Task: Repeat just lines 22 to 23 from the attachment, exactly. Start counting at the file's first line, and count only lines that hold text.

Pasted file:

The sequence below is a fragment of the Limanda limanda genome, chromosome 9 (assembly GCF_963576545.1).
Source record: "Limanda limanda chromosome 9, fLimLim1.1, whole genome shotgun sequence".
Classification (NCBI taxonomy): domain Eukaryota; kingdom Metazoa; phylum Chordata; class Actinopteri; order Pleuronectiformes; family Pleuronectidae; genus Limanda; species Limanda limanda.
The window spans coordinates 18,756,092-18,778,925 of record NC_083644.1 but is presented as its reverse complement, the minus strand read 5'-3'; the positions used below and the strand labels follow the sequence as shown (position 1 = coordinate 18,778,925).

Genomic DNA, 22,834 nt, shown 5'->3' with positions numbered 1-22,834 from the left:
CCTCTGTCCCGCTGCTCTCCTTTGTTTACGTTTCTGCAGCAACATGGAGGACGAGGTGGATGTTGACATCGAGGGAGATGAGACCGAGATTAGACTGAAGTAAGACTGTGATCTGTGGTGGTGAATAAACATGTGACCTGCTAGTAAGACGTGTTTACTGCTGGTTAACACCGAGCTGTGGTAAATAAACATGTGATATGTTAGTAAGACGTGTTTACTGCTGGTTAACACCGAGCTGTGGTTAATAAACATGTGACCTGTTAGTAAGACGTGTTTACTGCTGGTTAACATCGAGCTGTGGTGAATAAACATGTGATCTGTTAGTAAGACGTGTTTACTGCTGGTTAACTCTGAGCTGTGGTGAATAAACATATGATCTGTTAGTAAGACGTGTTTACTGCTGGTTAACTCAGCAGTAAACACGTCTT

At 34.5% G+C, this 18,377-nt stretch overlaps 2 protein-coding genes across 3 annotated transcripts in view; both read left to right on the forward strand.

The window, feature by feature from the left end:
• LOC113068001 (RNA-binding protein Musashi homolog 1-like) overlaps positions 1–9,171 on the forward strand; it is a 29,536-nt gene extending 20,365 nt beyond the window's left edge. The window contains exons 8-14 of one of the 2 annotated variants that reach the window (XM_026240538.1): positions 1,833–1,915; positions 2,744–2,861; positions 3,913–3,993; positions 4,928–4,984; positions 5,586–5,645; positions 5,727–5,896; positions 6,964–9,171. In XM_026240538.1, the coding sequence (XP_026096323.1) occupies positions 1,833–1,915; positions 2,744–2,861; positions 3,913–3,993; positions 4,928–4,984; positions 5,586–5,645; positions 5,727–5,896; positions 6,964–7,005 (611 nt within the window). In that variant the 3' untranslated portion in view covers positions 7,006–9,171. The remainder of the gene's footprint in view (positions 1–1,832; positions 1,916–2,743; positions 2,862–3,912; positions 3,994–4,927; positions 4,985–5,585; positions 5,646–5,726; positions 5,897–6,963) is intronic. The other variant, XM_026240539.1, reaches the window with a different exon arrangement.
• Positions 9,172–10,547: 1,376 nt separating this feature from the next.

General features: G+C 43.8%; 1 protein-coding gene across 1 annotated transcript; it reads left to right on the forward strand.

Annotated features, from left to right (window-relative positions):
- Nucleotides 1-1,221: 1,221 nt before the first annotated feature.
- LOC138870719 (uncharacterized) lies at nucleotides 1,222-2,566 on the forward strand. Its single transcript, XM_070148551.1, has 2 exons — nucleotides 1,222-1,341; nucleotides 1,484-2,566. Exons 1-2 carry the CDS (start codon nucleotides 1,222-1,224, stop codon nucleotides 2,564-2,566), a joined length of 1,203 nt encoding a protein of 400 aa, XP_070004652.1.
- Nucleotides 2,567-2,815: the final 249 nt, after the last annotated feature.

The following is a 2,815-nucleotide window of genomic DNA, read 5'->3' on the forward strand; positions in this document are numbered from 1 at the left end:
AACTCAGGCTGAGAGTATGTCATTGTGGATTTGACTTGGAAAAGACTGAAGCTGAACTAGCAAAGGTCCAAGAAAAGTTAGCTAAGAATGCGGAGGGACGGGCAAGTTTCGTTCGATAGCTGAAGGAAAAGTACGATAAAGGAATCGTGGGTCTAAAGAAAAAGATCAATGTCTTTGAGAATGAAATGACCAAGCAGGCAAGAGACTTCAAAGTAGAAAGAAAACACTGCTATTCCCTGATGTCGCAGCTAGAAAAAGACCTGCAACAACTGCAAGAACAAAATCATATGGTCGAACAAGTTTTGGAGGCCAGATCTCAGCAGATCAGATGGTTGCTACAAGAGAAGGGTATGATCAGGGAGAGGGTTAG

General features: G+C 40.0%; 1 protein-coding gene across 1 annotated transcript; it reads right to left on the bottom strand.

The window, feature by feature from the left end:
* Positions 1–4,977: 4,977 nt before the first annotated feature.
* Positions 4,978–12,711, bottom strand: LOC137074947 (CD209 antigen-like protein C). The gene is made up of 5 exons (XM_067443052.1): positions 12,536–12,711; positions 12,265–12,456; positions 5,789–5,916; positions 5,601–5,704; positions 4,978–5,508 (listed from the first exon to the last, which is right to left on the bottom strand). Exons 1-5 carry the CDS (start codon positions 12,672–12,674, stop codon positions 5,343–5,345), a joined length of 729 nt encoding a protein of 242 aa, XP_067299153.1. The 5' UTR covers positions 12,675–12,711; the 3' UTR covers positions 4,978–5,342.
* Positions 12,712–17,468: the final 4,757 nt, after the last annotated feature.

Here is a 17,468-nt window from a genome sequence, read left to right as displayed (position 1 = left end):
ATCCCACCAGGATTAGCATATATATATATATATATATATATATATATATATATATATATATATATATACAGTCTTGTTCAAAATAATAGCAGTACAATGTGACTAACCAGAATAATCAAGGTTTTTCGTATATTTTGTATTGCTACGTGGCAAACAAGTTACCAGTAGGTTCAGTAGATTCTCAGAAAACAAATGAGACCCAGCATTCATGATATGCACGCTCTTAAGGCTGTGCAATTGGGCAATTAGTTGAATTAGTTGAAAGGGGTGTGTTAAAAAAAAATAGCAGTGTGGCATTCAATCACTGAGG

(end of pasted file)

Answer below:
* Positions 12,712–17,468: the final 4,757 nt, after the last annotated feature.

Here is a 17,468-nt window from a genome sequence, read left to right as displayed (position 1 = left end):